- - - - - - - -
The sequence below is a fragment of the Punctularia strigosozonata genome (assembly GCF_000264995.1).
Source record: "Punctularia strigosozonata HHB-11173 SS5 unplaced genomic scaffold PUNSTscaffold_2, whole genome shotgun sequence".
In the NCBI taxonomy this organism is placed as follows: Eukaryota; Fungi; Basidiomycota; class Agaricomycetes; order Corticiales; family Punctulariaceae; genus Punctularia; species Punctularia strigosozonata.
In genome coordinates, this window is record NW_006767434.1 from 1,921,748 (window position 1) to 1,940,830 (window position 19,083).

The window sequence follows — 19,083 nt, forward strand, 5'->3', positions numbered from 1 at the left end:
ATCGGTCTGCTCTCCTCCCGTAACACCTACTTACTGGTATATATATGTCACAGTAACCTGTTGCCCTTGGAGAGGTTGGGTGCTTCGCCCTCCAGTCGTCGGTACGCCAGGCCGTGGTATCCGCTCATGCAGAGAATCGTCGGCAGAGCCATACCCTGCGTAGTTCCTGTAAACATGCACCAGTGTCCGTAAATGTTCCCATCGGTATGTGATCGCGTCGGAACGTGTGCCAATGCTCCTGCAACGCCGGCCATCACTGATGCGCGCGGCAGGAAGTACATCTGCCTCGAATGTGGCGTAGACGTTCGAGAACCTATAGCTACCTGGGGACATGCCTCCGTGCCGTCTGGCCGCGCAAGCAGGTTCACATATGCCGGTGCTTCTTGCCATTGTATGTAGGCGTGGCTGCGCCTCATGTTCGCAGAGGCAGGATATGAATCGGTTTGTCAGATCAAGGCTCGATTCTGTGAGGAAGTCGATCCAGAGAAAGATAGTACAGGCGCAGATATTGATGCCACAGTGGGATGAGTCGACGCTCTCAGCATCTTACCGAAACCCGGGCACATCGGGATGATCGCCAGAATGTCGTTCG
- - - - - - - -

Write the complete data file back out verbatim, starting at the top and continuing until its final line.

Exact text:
The sequence below is a fragment of the Punctularia strigosozonata genome (assembly GCF_000264995.1).
Source record: "Punctularia strigosozonata HHB-11173 SS5 unplaced genomic scaffold PUNSTscaffold_2, whole genome shotgun sequence".
In the NCBI taxonomy this organism is placed as follows: Eukaryota; Fungi; Basidiomycota; class Agaricomycetes; order Corticiales; family Punctulariaceae; genus Punctularia; species Punctularia strigosozonata.
In genome coordinates, this window is record NW_006767434.1 from 1,921,748 (window position 1) to 1,940,830 (window position 19,083).

The window sequence follows — 19,083 nt, forward strand, 5'->3', positions numbered from 1 at the left end:
ATCGGTCTGCTCTCCTCCCGTAACACCTACTTACTGGTATATATATGTCACAGTAACCTGTTGCCCTTGGAGAGGTTGGGTGCTTCGCCCTCCAGTCGTCGGTACGCCAGGCCGTGGTATCCGCTCATGCAGAGAATCGTCGGCAGAGCCATACCCTGCGTAGTTCCTGTAAACATGCACCAGTGTCCGTAAATGTTCCCATCGGTATGTGATCGCGTCGGAACGTGTGCCAATGCTCCTGCAACGCCGGCCATCACTGATGCGCGCGGCAGGAAGTACATCTGCCTCGAATGTGGCGTAGACGTTCGAGAACCTATAGCTACCTGGGGACATGCCTCCGTGCCGTCTGGCCGCGCAAGCAGGTTCACATATGCCGGTGCTTCTTGCCATTGTATGTAGGCGTGGCTGCGCCTCATGTTCGCAGAGGCAGGATATGAATCGGTTTGTCAGATCAAGGCTCGATTCTGTGAGGAAGTCGATCCAGAGAAAGATAGTACAGGCGCAGATATTGATGCCACAGTGGGATGAGTCGACGCTCTCAGCATCTTACCGAAACCCGGGCACATCGGGATGATCGCCAGAATGTCGTTCG